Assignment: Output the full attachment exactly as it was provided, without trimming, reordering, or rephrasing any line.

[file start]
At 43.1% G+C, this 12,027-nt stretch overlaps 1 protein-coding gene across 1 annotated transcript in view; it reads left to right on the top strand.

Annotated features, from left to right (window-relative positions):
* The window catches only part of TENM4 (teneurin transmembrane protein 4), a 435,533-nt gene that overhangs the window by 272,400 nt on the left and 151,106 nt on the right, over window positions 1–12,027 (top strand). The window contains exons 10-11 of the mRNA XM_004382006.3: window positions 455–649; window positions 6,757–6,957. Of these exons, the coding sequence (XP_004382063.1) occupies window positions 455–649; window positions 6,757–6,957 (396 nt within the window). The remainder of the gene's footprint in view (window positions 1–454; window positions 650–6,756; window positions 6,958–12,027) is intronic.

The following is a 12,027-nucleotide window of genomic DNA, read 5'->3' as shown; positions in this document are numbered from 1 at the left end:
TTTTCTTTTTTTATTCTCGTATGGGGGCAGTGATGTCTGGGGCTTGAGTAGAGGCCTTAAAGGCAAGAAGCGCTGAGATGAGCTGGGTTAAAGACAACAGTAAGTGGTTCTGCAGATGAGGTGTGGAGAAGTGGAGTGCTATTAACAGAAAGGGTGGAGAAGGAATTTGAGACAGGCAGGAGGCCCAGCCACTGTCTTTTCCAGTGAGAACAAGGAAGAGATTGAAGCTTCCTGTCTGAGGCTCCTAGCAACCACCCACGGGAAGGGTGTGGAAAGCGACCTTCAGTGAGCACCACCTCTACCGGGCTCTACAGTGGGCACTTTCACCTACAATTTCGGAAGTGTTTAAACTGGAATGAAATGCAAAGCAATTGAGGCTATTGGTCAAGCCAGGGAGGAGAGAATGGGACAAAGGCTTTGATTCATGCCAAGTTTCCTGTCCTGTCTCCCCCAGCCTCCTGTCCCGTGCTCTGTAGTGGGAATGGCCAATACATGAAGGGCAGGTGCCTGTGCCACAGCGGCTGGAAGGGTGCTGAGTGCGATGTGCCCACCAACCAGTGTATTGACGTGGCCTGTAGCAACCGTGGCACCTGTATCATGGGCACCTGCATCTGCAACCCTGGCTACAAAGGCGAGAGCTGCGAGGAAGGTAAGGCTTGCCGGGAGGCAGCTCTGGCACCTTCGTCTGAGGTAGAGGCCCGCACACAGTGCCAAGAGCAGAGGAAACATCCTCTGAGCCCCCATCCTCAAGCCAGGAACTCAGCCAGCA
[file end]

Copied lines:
At 43.1% G+C, this 12,027-nt stretch overlaps 1 protein-coding gene across 1 annotated transcript in view; it reads left to right on the top strand.

Annotated features, from left to right (window-relative positions):
* The window catches only part of TENM4 (teneurin transmembrane protein 4), a 435,533-nt gene that overhangs the window by 272,400 nt on the left and 151,106 nt on the right, over window positions 1–12,027 (top strand). The window contains exons 10-11 of the mRNA XM_004382006.3: window positions 455–649; window positions 6,757–6,957. Of these exons, the coding sequence (XP_004382063.1) occupies window positions 455–649; window positions 6,757–6,957 (396 nt within the window). The remainder of the gene's footprint in view (window positions 1–454; window positions 650–6,756; window positions 6,958–12,027) is intronic.

The following is a 12,027-nucleotide window of genomic DNA, read 5'->3' as shown; positions in this document are numbered from 1 at the left end:
TTTTCTTTTTTTATTCTCGTATGGGGGCAGTGATGTCTGGGGCTTGAGTAGAGGCCTTAAAGGCAAGAAGCGCTGAGATGAGCTGGGTTAAAGACAACAGTAAGTGGTTCTGCAGATGAGGTGTGGAGAAGTGGAGTGCTATTAACAGAAAGGGTGGAGAAGGAATTTGAGACAGGCAGGAGGCCCAGCCACTGTCTTTTCCAGTGAGAACAAGGAAGAGATTGAAGCTTCCTGTCTGAGGCTCCTAGCAACCACCCACGGGAAGGGTGTGGAAAGCGACCTTCAGTGAGCACCACCTCTACCGGGCTCTACAGTGGGCACTTTCACCTACAATTTCGGAAGTGTTTAAACTGGAATGAAATGCAAAGCAATTGAGGCTATTGGTCAAGCCAGGGAGGAGAGAATGGGACAAAGGCTTTGATTCATGCCAAGTTTCCTGTCCTGTCTCCCCCAGCCTCCTGTCCCGTGCTCTGTAGTGGGAATGGCCAATACATGAAGGGCAGGTGCCTGTGCCACAGCGGCTGGAAGGGTGCTGAGTGCGATGTGCCCACCAACCAGTGTATTGACGTGGCCTGTAGCAACCGTGGCACCTGTATCATGGGCACCTGCATCTGCAACCCTGGCTACAAAGGCGAGAGCTGCGAGGAAGGTAAGGCTTGCCGGGAGGCAGCTCTGGCACCTTCGTCTGAGGTAGAGGCCCGCACACAGTGCCAAGAGCAGAGGAAACATCCTCTGAGCCCCCATCCTCAAGCCAGGAACTCAGCCAGCA